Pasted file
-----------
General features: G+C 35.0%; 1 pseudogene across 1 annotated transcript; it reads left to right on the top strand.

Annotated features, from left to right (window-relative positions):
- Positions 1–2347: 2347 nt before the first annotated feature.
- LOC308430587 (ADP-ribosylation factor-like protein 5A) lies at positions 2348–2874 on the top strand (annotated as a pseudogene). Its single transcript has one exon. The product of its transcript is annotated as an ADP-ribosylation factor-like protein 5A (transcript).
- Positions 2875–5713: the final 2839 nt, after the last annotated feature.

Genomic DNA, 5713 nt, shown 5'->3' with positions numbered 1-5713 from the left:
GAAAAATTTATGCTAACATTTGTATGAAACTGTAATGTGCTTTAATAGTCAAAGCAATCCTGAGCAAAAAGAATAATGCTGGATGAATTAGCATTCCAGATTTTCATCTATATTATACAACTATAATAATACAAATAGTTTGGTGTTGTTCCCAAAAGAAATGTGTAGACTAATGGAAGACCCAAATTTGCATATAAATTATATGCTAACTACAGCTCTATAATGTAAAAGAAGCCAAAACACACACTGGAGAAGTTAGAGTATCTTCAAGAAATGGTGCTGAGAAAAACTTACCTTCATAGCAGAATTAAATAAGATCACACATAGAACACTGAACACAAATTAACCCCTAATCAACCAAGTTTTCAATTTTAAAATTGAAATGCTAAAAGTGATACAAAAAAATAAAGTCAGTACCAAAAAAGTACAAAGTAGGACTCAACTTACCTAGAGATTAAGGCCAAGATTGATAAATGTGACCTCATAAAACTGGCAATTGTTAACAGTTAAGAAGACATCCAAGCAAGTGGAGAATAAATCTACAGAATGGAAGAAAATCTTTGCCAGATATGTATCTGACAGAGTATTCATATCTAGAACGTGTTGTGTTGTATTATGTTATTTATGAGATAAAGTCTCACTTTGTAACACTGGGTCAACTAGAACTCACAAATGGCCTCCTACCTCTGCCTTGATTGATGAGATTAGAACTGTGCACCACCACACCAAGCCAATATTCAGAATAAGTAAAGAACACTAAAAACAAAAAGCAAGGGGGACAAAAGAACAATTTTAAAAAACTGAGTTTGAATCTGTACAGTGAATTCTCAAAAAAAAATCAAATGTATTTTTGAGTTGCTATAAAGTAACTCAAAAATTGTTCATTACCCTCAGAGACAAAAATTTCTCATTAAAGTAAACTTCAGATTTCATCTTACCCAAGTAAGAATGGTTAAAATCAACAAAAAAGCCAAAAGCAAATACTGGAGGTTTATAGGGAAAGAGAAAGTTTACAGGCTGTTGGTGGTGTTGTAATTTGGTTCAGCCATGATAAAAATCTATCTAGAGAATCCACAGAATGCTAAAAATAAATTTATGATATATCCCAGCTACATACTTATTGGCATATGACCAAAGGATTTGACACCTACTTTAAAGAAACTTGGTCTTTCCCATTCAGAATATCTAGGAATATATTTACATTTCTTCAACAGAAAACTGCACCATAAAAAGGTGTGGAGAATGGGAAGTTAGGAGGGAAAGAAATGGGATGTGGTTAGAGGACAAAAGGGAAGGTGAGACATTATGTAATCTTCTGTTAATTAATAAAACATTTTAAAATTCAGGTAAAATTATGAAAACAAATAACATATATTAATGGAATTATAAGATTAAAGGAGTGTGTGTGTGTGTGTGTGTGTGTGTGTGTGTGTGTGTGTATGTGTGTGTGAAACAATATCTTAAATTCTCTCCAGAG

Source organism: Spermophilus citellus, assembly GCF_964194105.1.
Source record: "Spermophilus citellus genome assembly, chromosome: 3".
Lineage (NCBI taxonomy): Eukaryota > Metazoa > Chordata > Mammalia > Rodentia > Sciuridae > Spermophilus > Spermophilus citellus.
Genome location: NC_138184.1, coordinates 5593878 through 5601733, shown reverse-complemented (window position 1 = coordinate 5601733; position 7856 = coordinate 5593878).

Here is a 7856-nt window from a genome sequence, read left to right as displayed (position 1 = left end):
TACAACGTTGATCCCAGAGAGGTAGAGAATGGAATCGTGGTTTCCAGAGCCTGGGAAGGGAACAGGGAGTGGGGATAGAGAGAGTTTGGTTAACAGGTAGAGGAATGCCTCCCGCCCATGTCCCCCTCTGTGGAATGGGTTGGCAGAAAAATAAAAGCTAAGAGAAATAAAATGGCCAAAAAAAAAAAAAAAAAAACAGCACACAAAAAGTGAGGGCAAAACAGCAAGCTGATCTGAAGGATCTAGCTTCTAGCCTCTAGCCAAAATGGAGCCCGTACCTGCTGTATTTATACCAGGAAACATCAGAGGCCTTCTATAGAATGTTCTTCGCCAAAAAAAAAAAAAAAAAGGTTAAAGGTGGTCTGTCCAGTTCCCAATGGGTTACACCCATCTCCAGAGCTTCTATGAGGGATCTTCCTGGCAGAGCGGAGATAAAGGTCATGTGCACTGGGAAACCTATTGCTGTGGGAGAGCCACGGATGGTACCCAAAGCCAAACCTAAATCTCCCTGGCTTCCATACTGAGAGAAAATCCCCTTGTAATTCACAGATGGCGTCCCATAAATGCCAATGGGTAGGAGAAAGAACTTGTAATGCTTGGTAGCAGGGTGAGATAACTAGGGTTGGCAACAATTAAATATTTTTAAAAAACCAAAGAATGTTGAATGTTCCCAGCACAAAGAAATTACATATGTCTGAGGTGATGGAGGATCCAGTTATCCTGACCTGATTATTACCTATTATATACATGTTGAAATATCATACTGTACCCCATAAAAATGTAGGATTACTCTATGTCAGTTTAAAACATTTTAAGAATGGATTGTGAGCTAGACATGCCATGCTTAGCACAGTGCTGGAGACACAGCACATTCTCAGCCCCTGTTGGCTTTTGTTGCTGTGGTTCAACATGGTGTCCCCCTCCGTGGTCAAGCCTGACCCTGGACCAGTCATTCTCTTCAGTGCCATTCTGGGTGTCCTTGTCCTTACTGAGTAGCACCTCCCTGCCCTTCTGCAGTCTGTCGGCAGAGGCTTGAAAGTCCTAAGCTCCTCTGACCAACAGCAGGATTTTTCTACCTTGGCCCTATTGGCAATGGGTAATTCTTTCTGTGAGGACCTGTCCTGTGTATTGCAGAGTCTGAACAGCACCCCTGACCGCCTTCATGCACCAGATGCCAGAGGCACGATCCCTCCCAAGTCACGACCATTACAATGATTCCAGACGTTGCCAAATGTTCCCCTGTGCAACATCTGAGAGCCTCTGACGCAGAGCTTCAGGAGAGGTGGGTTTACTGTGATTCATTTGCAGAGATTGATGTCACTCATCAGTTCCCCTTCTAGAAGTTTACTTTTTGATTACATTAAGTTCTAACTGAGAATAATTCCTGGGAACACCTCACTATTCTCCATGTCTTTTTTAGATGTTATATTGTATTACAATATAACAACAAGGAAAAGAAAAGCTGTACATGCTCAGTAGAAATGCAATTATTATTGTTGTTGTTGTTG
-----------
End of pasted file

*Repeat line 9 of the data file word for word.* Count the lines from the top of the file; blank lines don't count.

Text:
Source record: "Spermophilus citellus genome assembly, chromosome: 3".